Canadian Northern Railway East
While the Canadian Northern Railway between Ruel, Ontario and Port Arthur, Ontario was completed in 1914, it should be noted though that Mackenzie and Mann were very hesitant about constructing the line altogether. They estimated, quite correctly in the end, that it would not generate enough revenue to cover its operating costs. As early as 1904, they attempted to negotiate a running rights agreement with Canadian Pacific between Port Arthur and the east. When they failed to secure an agreement, their hand was forced, as it would be quite impossible to operate the company just based on western traffic. Canadian Northern needed a complete transcontinental line.
While no period numbers are available at the moment, a Royal Commission report prepared in 1916 gives some insight into the cost of construction. It was estimated that the cost to replace the line would range from $25,204,052 to $28,102,045, or $46,245 to $51,563 per mile. Adjusted for inflation, this equates to between $488,816,614 to $545,021,351, or $896,911 to $1,000,039 per mile.
As the line was nearing completion, five sites were selected to become divisional points, creating four subdivisions:
The Nipigon Subdivision, the western most of the four sections, began in Jellicoe, Ontario and wound its way 148 miles to the Lakehead. It was opened for passenger traffic on October 15, 1915. In 1923, the line became the Canadian National Railways Dorion Subdivision. In 1960, the Dorion and more eastern Kinghorn Subdivision were merged, and became the Kinghorn Subdivision, running from Longlac, Ontario to Port Arthur. The stations and some of the notable locations on the line are listed below (mileage shown is per the original line):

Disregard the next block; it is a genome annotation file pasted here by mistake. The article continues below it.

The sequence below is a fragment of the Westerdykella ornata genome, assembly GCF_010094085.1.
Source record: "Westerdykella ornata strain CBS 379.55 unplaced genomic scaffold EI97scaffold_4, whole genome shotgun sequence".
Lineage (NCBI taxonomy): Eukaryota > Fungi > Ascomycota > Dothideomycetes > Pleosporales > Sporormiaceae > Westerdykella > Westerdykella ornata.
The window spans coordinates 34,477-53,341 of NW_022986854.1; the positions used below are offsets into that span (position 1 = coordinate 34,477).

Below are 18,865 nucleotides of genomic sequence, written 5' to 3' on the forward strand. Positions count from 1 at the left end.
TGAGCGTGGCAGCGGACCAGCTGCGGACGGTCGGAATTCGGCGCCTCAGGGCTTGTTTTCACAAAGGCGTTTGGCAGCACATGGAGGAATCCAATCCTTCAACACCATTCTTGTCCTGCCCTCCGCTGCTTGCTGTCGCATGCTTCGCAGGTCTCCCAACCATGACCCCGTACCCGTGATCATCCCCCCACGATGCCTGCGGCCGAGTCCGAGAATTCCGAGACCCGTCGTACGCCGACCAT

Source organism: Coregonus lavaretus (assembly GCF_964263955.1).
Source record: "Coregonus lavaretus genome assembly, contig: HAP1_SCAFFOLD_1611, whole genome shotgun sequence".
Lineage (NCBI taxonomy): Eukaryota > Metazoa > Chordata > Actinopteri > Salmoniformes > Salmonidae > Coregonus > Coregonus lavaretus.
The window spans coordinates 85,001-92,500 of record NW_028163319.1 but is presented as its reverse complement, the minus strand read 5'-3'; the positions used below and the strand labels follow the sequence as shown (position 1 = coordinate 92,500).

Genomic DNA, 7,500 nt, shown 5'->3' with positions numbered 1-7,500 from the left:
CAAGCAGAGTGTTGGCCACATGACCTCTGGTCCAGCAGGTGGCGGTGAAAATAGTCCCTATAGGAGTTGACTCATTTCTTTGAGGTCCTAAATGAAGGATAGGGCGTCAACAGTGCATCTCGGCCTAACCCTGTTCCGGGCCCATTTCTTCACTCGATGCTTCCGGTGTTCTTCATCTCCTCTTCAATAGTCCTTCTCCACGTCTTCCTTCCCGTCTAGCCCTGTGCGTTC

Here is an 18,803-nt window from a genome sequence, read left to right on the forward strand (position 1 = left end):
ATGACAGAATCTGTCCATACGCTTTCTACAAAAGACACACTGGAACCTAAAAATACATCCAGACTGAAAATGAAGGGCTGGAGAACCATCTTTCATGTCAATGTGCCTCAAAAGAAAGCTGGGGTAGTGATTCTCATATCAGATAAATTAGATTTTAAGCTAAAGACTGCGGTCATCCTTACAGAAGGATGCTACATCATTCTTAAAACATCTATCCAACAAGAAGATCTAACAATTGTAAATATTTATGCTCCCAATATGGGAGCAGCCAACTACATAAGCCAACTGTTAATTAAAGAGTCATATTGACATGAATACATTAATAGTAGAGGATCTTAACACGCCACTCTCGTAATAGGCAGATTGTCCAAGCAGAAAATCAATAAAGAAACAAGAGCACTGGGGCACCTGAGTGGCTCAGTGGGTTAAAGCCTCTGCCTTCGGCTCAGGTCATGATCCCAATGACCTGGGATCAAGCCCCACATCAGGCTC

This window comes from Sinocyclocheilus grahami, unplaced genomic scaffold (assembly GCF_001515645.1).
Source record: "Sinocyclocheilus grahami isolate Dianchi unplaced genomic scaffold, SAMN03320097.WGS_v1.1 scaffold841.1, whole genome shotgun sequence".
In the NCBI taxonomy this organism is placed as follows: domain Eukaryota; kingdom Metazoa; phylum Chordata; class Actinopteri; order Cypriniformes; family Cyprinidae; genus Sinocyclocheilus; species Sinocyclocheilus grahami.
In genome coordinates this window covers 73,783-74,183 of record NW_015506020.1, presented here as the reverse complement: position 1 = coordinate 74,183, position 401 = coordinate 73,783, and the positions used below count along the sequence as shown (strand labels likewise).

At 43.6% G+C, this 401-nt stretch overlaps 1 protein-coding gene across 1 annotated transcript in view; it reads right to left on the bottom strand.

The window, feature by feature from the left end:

*Name changed **Planned but never constructed
In many ways, the fate of this line was sealed in 1923. That year, Canadian National completed a 30 mile section of line between Longlac, Ontario and Nakina, Ontario, known as the Nakina Cut-off. This connected the former Canadian Northern line to the former National Transcontinental Railway, which was built by the Canadian Government but operated by Grand Trunk. This construction created a route between Toronto and Winnipeg that was 100 miles shorter than the one via Port Arthur, and the grades were much better. Thus, CN’s main transcontinental line between Toronto and Winnipeg was the former Canadian Northern to Longlac, then the Nakina Cut-off and finally the former NTR line from Nakina to Winnipeg. All other lines in the area we relegated to secondary status.
The Kinghorn Subdivision managed to sustain traffic until 1990s when it decreased considerably, and the route became unprofitable. The acquisition of a US route south of the Great Lakes in the early 2000s by CN, coupled with the need for massive infrastructure upgrades, was the death blow for the line. The Kinghorn last saw traffic in May 2005 and the rails were removed from the entire line by 2010. While the right-of-way is still owned by CN, efforts have been underway for a number of years to transform parts of it into a rail trail.
For more information and photos, please read the following great articles:
The Driving of the Last Spike on the Canadian Northern Ontario Railway by John Todd (Canadian Rail Magazine, November 1979)
The Nipigon Tramway by John Todd (Canadian Rail Magazine, October 1977)
There are numerous videos of the remains of the CNoR-Nipigon Subdivision in the YouTube playlist below.